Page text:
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Protest that meaningful discussion were not conducted because the contracting agency failed to request the submission of such information in the protester's best and final offer is denied because the agency is not required to remind offerors to submit information that is already specifically requested in the solicitation. 2. Protest that the contracting agency failed to advise the protester of deficiencies in its technical proposal is denied where the protester is not prejudiced by the agency's failure since the addition points available for the technical factor would not change the protester's competitive standing or make its proposal technically acceptable. The protester's final price is higher than the awardee's.

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B-235419, Jul 17, 1989

DIGEST: 1. Where solicitation specifically requested that offerors submit information related to technical evaluation factors in their initial proposals, protest that meaningful discussion were not conducted because the contracting agency failed to request the submission of such information in the protester's best and final offer is denied because the agency is not required to remind offerors to submit information that is already specifically requested in the solicitation. 2. Protest that the contracting agency failed to advise the protester of deficiencies in its technical proposal is denied where the protester is not prejudiced by the agency's failure since the addition points available for the technical factor would not change the protester's competitive standing or make its proposal technically acceptable, and the protester's final price is higher than the awardee's.

Huff & Huff Service Corporation:

Huff & Huff Service Corporation protests that award of a firm, fixed price indefinite quality contract to Esmor, Inc., under request for proposals (RFP) No. C0-1-89, issued by the Immigration and Naturalization Service (INS) for labor, materials and equipment necessary to operate and maintain temporary residential care and secured detention of detained aliens in Seattle, Washington, for a base year and four 1-year option periods. Huff & Huff contends that its proposal was unfairly evaluated because INS failed to conduct meaningful discussions with it.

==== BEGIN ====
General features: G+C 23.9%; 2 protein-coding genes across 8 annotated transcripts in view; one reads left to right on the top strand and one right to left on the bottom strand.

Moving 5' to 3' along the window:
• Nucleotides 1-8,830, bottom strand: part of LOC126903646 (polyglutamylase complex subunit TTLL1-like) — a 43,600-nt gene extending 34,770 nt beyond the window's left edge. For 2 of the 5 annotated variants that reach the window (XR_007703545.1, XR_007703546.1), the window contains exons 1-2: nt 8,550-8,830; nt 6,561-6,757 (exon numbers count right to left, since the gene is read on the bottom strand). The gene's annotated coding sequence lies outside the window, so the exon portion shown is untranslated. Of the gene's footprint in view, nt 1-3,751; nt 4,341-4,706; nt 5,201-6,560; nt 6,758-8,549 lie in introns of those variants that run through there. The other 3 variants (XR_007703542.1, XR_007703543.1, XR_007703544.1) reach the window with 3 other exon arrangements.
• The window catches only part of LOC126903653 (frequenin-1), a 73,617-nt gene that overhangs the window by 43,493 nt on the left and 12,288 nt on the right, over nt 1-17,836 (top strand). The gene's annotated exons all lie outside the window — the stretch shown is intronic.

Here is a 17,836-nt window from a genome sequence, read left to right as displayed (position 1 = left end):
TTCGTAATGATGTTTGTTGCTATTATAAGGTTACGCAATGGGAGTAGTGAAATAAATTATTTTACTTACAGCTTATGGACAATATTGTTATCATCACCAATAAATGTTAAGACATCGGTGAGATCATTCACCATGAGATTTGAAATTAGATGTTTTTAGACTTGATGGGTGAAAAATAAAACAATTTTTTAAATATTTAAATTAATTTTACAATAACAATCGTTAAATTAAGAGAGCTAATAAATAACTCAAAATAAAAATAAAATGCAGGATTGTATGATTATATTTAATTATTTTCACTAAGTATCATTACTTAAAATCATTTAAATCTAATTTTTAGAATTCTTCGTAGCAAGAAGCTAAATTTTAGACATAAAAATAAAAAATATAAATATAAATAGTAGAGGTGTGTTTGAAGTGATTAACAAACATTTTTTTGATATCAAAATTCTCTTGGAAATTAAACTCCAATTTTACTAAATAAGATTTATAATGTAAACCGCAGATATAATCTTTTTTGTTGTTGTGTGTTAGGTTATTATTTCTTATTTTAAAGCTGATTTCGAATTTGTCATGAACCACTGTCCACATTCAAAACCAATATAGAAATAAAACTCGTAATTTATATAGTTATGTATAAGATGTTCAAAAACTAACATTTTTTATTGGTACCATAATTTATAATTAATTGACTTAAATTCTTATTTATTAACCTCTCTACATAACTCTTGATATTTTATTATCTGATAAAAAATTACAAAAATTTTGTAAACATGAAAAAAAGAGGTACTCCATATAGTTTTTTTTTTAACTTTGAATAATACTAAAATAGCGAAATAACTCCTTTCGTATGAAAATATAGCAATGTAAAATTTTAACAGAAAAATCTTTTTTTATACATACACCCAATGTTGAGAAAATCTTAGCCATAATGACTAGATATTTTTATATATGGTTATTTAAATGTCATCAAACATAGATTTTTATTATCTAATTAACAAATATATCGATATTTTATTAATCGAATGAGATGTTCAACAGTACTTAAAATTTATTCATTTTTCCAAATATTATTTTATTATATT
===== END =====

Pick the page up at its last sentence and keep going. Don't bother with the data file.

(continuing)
We deny the protest.

The RFP required submission of technical and cost proposals; technical approach was worth 70 points and price 30 points. The solicitation also advised that the technical proposal should include technical and management plans which specifically and completely discuss, in detail, the contractor's resources and technical knowledge of the government's specific requirements and plans for accomplishing those requirements. The solicitation further advised that the technical proposal should include a discussion of the offeror's experience in detention services or other similar services, a description of personnel, equipment and supplies to support the contract, the company's most recent profit and loss statement, and other relevant factors that would support the proposal. Further, the RFP specifically stated that the evaluation would be based on the completeness and thoroughness of the technical proposal which should show the offeror's understanding of the solicitation's objectives and present a logical program for the achievement of those objectives.

The specific criteria used to evaluate the offerors' technical proposals and their point values were as follows: experience, 12 points; capability, 10 points; security and control, 8 points, personnel and training, 8 points; recreation program, 5 points, records and reports, 5 points; and facility maintenance, 5 points.

Two of the three proposals received by the January 13, 1989, closing date for receipt of proposals were determined to be technically acceptable: the proposal of Wackenhut Corporation, which received the maximum score of 70 points, and Esmor's proposal, which scored 67 points. Huff & Huff's proposal scored 40.5 points and was determined to be technically unacceptable but capable of being made acceptable. All three proposals were included in the competitive range.